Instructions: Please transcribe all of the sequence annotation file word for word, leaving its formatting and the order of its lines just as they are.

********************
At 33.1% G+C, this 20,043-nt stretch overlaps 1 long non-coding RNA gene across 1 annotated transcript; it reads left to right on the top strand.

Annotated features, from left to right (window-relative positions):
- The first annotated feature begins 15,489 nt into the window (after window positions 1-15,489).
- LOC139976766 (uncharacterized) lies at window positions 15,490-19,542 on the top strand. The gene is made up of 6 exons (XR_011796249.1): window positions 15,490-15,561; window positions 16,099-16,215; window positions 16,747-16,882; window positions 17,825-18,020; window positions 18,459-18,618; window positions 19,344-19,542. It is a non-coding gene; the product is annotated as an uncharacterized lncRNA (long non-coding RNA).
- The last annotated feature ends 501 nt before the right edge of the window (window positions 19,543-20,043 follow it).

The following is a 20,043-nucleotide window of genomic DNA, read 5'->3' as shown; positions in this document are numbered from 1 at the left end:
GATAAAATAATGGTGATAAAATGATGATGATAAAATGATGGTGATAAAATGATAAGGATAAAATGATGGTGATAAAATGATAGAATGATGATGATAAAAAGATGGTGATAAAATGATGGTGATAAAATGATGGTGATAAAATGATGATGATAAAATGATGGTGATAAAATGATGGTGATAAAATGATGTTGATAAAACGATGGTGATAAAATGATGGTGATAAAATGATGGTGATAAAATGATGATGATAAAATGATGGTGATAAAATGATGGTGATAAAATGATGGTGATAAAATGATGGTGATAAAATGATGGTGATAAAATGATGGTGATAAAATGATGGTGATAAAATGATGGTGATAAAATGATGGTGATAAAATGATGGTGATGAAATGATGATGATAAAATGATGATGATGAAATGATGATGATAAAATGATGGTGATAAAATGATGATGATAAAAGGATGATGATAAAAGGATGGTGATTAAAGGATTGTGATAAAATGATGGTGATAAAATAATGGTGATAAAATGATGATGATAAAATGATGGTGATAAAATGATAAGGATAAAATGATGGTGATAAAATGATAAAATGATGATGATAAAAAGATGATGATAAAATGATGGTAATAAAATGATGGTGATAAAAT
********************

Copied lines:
At 33.1% G+C, this 20,043-nt stretch overlaps 1 long non-coding RNA gene across 1 annotated transcript; it reads left to right on the top strand.

Annotated features, from left to right (window-relative positions):
- The first annotated feature begins 15,489 nt into the window (after window positions 1-15,489).
- LOC139976766 (uncharacterized) lies at window positions 15,490-19,542 on the top strand. The gene is made up of 6 exons (XR_011796249.1): window positions 15,490-15,561; window positions 16,099-16,215; window positions 16,747-16,882; window positions 17,825-18,020; window positions 18,459-18,618; window positions 19,344-19,542. It is a non-coding gene; the product is annotated as an uncharacterized lncRNA (long non-coding RNA).
- The last annotated feature ends 501 nt before the right edge of the window (window positions 19,543-20,043 follow it).

The following is a 20,043-nucleotide window of genomic DNA, read 5'->3' as shown; positions in this document are numbered from 1 at the left end:
GATAAAATAATGGTGATAAAATGATGATGATAAAATGATGGTGATAAAATGATAAGGATAAAATGATGGTGATAAAATGATAGAATGATGATGATAAAAAGATGGTGATAAAATGATGGTGATAAAATGATGGTGATAAAATGATGATGATAAAATGATGGTGATAAAATGATGGTGATAAAATGATGTTGATAAAACGATGGTGATAAAATGATGGTGATAAAATGATGGTGATAAAATGATGATGATAAAATGATGGTGATAAAATGATGGTGATAAAATGATGGTGATAAAATGATGGTGATAAAATGATGGTGATAAAATGATGGTGATAAAATGATGGTGATAAAATGATGGTGATAAAATGATGGTGATAAAATGATGGTGATGAAATGATGATGATAAAATGATGATGATGAAATGATGATGATAAAATGATGGTGATAAAATGATGATGATAAAAGGATGATGATAAAAGGATGGTGATTAAAGGATTGTGATAAAATGATGGTGATAAAATAATGGTGATAAAATGATGATGATAAAATGATGGTGATAAAATGATAAGGATAAAATGATGGTGATAAAATGATAAAATGATGATGATAAAAAGATGATGATAAAATGATGGTAATAAAATGATGGTGATAAAAT